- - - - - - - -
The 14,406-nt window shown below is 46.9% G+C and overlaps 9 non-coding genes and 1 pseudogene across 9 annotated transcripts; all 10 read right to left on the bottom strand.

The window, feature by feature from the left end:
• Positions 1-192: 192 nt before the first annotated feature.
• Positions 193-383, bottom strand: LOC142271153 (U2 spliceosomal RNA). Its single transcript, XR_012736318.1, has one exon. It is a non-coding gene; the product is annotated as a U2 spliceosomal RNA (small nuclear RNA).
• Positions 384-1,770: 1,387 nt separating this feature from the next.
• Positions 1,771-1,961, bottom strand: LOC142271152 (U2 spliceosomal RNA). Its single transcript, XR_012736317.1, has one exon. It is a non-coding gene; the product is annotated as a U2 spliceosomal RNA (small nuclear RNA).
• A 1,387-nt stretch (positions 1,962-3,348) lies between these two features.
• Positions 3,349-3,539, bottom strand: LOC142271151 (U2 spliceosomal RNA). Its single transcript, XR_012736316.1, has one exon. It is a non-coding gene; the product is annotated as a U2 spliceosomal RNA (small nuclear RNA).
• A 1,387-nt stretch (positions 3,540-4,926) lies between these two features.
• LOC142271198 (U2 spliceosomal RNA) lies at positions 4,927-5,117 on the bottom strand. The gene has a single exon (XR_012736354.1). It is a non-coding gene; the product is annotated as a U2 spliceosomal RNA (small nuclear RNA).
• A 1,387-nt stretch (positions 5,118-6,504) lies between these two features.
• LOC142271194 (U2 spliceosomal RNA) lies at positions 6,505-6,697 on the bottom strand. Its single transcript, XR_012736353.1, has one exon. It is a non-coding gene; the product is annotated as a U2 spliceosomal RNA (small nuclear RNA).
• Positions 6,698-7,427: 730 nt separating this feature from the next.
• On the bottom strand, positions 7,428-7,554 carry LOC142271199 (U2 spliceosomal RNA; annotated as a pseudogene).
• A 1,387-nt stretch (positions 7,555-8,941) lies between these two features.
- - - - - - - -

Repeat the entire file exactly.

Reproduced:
The 14,406-nt window shown below is 46.9% G+C and overlaps 9 non-coding genes and 1 pseudogene across 9 annotated transcripts; all 10 read right to left on the bottom strand.

The window, feature by feature from the left end:
• Positions 1-192: 192 nt before the first annotated feature.
• Positions 193-383, bottom strand: LOC142271153 (U2 spliceosomal RNA). Its single transcript, XR_012736318.1, has one exon. It is a non-coding gene; the product is annotated as a U2 spliceosomal RNA (small nuclear RNA).
• Positions 384-1,770: 1,387 nt separating this feature from the next.
• Positions 1,771-1,961, bottom strand: LOC142271152 (U2 spliceosomal RNA). Its single transcript, XR_012736317.1, has one exon. It is a non-coding gene; the product is annotated as a U2 spliceosomal RNA (small nuclear RNA).
• A 1,387-nt stretch (positions 1,962-3,348) lies between these two features.
• Positions 3,349-3,539, bottom strand: LOC142271151 (U2 spliceosomal RNA). Its single transcript, XR_012736316.1, has one exon. It is a non-coding gene; the product is annotated as a U2 spliceosomal RNA (small nuclear RNA).
• A 1,387-nt stretch (positions 3,540-4,926) lies between these two features.
• LOC142271198 (U2 spliceosomal RNA) lies at positions 4,927-5,117 on the bottom strand. The gene has a single exon (XR_012736354.1). It is a non-coding gene; the product is annotated as a U2 spliceosomal RNA (small nuclear RNA).
• A 1,387-nt stretch (positions 5,118-6,504) lies between these two features.
• LOC142271194 (U2 spliceosomal RNA) lies at positions 6,505-6,697 on the bottom strand. Its single transcript, XR_012736353.1, has one exon. It is a non-coding gene; the product is annotated as a U2 spliceosomal RNA (small nuclear RNA).
• Positions 6,698-7,427: 730 nt separating this feature from the next.
• On the bottom strand, positions 7,428-7,554 carry LOC142271199 (U2 spliceosomal RNA; annotated as a pseudogene).
• A 1,387-nt stretch (positions 7,555-8,941) lies between these two features.